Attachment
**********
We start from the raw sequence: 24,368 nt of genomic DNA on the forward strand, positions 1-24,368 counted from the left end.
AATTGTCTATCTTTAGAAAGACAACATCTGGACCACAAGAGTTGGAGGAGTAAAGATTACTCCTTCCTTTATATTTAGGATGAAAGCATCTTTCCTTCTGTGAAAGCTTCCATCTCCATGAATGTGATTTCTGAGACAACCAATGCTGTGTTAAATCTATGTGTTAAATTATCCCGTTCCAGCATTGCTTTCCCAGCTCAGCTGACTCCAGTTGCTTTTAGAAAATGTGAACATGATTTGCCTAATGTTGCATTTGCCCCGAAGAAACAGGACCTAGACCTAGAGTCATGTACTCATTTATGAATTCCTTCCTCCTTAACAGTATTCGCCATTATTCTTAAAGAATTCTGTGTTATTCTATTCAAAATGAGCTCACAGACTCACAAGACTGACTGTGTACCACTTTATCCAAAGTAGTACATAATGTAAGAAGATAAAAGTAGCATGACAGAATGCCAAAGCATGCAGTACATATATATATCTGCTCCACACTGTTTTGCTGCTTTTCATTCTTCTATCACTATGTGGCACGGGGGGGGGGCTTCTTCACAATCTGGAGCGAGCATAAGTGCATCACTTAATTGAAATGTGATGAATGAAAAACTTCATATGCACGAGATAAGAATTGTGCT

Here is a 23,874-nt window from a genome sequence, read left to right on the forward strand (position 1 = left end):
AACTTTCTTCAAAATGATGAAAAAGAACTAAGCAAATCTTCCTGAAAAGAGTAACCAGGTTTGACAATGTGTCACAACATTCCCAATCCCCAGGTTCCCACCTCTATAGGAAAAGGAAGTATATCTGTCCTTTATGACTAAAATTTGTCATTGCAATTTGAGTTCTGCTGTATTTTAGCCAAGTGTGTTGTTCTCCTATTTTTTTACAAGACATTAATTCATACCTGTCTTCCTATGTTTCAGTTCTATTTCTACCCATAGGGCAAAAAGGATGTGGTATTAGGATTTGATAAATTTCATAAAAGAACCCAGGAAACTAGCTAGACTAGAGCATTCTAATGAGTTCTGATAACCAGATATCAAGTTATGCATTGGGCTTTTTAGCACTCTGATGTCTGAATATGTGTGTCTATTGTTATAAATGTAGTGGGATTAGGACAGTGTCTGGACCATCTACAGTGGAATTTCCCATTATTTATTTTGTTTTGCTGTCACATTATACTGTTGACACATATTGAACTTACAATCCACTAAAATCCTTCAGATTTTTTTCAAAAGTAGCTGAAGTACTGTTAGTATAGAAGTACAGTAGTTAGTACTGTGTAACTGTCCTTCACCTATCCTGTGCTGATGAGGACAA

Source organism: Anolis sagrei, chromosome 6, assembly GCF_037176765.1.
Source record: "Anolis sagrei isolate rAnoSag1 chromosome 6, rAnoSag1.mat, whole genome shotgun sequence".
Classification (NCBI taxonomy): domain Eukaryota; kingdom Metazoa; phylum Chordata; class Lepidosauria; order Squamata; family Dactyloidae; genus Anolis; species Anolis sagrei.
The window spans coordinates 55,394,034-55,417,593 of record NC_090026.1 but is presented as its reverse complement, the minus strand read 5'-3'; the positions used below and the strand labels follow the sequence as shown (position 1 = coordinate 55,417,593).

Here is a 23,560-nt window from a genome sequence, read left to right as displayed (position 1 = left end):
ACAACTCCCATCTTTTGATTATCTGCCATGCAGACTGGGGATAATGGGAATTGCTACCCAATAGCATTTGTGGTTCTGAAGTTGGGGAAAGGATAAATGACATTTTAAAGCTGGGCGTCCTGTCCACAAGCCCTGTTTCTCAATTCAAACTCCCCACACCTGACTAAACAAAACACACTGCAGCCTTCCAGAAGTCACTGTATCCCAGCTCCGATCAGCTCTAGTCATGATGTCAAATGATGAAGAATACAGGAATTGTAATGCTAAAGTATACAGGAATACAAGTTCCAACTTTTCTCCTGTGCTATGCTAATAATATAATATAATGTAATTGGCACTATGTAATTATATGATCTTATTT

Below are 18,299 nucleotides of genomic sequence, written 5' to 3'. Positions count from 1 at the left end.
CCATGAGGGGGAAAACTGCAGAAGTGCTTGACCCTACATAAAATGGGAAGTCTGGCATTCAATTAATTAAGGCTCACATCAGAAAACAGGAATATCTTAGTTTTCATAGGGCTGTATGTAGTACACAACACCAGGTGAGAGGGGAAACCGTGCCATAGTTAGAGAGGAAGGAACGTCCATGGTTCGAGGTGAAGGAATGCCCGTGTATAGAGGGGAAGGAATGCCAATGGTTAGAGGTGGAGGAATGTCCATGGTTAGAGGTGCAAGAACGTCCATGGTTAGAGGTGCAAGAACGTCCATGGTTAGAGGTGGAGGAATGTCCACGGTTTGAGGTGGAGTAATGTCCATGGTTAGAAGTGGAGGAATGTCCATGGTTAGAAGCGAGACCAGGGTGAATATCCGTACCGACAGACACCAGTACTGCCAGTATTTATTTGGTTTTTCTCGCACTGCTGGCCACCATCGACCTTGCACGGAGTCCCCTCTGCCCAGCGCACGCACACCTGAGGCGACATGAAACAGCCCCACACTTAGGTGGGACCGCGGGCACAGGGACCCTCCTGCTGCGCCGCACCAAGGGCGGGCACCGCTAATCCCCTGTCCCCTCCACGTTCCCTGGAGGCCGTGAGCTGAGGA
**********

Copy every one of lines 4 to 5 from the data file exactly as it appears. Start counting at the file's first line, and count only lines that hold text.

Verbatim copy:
AACTTTCTTCAAAATGATGAAAAAGAACTAAGCAAATCTTCCTGAAAAGAGTAACCAGGTTTGACAATGTGTCACAACATTCCCAATCCCCAGGTTCCCACCTCTATAGGAAAAGGAAGTATATCTGTCCTTTATGACTAAAATTTGTCATTGCAATTTGAGTTCTGCTGTATTTTAGCCAAGTGTGTTGTTCTCCTATTTTTTTACAAGACATTAATTCATACCTGTCTTCCTATGTTTCAGTTCTATTTCTACCCATAGGGCAAAAAGGATGTGGTATTAGGATTTGATAAATTTCATAAAAGAACCCAGGAAACTAGCTAGACTAGAGCATTCTAATGAGTTCTGATAACCAGATATCAAGTTATGCATTGGGCTTTTTAGCACTCTGATGTCTGAATATGTGTGTCTATTGTTATAAATGTAGTGGGATTAGGACAGTGTCTGGACCATCTACAGTGGAATTTCCCATTATTTATTTTGTTTTGCTGTCACATTATACTGTTGACACATATTGAACTTACAATCCACTAAAATCCTTCAGATTTTTTTCAAAAGTAGCTGAAGTACTGTTAGTATAGAAGTACAGTAGTTAGTACTGTGTAACTGTCCTTCACCTATCCTGTGCTGATGAGGACAA

Source organism: Anolis sagrei, chromosome 6, assembly GCF_037176765.1.